has pointed out in this sense that light moves further away from painting: “light cannot more than separate film from painting: it always has too much connection with the photographic origins of cinema, it always evokes a nature from the film. Furthermore, it is more often dramatic than truly pictorial, it is designed, it is active, it makes sense. Color, if good, less natural (…) doesn’t make sense, all the more it receives in deposit. What film inherits from painting, although without knowing it, sound be that passivity, that “regression” from color, that aperture over another space (…)”
And although video artists have intended to create distances in respect to the way films in time work with moving images is a fact that many of the directors that – on the margin of editing and narrative – treat the big screen that, for similar to those that we have studied in photography are close to the pictorial , as in cases of directors of photography like Nestor Almendros
or Sven Nykvist
, whose work has converted into a mark of identity – photographically and pictorially – for the cinematography of directors like Godard
: “those filmmakers that turn to the unframed frame as their own canon , such as in the case of Godard or Antonioni, are also painters through their use of their unusual and frustrating frames (…) to compare them with painters comes from the fact that they do not accede anything to outside of the field they treat the cinematographic frame like a closed space that doesn’t go beyond the frame (…)”
. We could in sum cite tens of the more obvious pictorial artists, more that in the conventional frame in the particular treatment of light and color like Gus Van Sant
, in Elephant
(2003), Larry Clark
in Ken Park
(2002), Baz Lurhmann
in Moulin Rouge
(2001), Akeshi Gitano
in Flowers of Fire
(1998), Zhang Yimou
in The Red Lantern
(1991), or Wong Kar Way
in In The Mood for Love
(2003). In addition to these artists we should say that his film does not resort exactly to the painting, it is treated much better from a profound link that is in the conception of the image. His vision is, like Bonitzer
has pointed out in respect to Antonioni
, “cinematographically pictorial”
, so as to say: the elements that appear in each shot are treated in a plastic sense, like spots of colors and lines that displace them, in squares apparently conventional in some occasions or unusual and off-center in other, revealing a point of view that is joined to that latent pictorial unconscious in human perception.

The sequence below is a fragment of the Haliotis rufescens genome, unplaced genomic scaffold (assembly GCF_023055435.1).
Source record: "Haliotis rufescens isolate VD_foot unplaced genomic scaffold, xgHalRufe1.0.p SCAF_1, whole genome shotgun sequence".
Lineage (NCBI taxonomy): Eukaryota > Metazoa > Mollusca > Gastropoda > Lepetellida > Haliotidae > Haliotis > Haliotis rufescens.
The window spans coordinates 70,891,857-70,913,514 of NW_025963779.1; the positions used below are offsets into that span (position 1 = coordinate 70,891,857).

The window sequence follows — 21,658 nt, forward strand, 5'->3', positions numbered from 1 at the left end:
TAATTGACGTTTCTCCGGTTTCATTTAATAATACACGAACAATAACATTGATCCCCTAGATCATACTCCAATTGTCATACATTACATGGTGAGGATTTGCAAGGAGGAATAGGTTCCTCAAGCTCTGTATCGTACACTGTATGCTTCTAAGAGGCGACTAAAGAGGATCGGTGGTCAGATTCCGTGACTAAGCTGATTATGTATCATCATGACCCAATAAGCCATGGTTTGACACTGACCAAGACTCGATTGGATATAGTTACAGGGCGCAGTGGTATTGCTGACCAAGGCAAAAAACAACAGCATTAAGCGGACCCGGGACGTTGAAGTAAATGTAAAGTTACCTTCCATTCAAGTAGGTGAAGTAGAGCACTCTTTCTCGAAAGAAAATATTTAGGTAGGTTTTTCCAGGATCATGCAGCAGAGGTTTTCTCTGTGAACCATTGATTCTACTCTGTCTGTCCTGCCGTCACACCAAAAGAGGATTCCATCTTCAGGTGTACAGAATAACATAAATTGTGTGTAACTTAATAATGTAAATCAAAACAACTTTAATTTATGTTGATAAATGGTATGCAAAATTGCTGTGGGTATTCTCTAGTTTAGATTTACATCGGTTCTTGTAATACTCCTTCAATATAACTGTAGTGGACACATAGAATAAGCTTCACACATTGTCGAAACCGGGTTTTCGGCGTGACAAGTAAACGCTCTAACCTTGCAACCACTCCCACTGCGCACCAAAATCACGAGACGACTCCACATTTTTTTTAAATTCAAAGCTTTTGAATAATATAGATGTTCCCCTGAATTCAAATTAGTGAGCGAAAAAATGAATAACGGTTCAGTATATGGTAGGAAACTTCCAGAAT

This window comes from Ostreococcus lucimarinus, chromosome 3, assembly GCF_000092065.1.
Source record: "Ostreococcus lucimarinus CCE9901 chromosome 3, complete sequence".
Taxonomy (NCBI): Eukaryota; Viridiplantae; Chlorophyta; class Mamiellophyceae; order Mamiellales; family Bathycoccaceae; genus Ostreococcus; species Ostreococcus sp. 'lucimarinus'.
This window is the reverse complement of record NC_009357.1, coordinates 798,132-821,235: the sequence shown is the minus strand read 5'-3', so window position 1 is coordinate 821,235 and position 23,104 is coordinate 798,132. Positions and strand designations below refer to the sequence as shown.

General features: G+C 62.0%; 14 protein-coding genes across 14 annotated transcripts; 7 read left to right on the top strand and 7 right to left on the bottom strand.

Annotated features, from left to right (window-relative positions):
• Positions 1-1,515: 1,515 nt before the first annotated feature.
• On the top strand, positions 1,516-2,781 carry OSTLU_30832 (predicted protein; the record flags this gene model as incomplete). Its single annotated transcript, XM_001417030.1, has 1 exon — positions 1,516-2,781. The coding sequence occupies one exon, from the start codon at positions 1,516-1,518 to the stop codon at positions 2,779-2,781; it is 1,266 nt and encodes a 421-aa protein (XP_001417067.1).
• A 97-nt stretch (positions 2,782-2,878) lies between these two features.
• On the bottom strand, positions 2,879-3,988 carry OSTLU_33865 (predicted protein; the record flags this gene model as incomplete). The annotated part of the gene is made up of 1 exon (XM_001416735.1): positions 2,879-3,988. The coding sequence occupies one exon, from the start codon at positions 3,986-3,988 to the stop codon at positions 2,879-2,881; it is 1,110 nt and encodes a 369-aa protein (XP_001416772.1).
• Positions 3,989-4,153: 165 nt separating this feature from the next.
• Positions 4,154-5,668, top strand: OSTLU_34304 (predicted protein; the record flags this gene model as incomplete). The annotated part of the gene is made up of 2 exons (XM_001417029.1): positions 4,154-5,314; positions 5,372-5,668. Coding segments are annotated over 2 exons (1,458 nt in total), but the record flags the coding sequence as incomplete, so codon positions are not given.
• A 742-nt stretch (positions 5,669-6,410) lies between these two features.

To end I would like to establish a final analogy between the works of two artists whose technical approaches could seem contrary but that actually vehemently recall the intense pictorial temporality that according to Bill Viola
, is behind the great works. The first is the film of Victor Enrice El Sol de membrillo
(1991) a magnificent portrait of Antonio López
interpreted by the painter and showing how the artist assists with unemotional patience to the slow changes of light and color that the departures from the stations provoke over the quince of a tree that he has in his garden, and of how the desire to capture the changing temporality of light on the fruit of the tree converts the picture into an interminable painting that must be remade over and over again… To paint the instant in which the sun falls on the quince farmer, ends up being an impossible job for López
, but not for Victor Erice
This paradox brings me to the instantaneous video by the British artist Sam Taylor-Wood
called Still Life
(2001). The video is always exhibited on a black plasma screen and shows a unique frontal shot that continues 3 minutes and 46 seconds in which we are taken through the process of the putrefaction of a tray of peaches beginning from when they are healthy until they are balls of mold. The images were taken in real time but thanks to the high speed edition the spectator is amazed by the “virtual painting”
of the process of decomposition and in fact we arrive to perceive the changing tonalities of each chromatic particle of the fruits in one of the most effective still lives that I have seen in my life. The camera, it is evident captures something that no painter of still lives has achieved, the dizzying transformation – yet incredibly detailed – of the fruits, the real process and not metaphorical of its putrefaction…
As much the film of Victor Erice
as the video of Sam Taylor Wood
, teaches a lesson about the complete development of two languages – the moving image and the painting – and the way one is able complement the other. The question that is imposed more than any, is how to make visible – to paint, to film – an image. Still Life would be in this sense the most significant example of how the new visual medium, questions the narrative temporality innate to the moving image and recognizes the legacy and restlessness of the traditional painting cultivating and redefining moreover, its classic genres.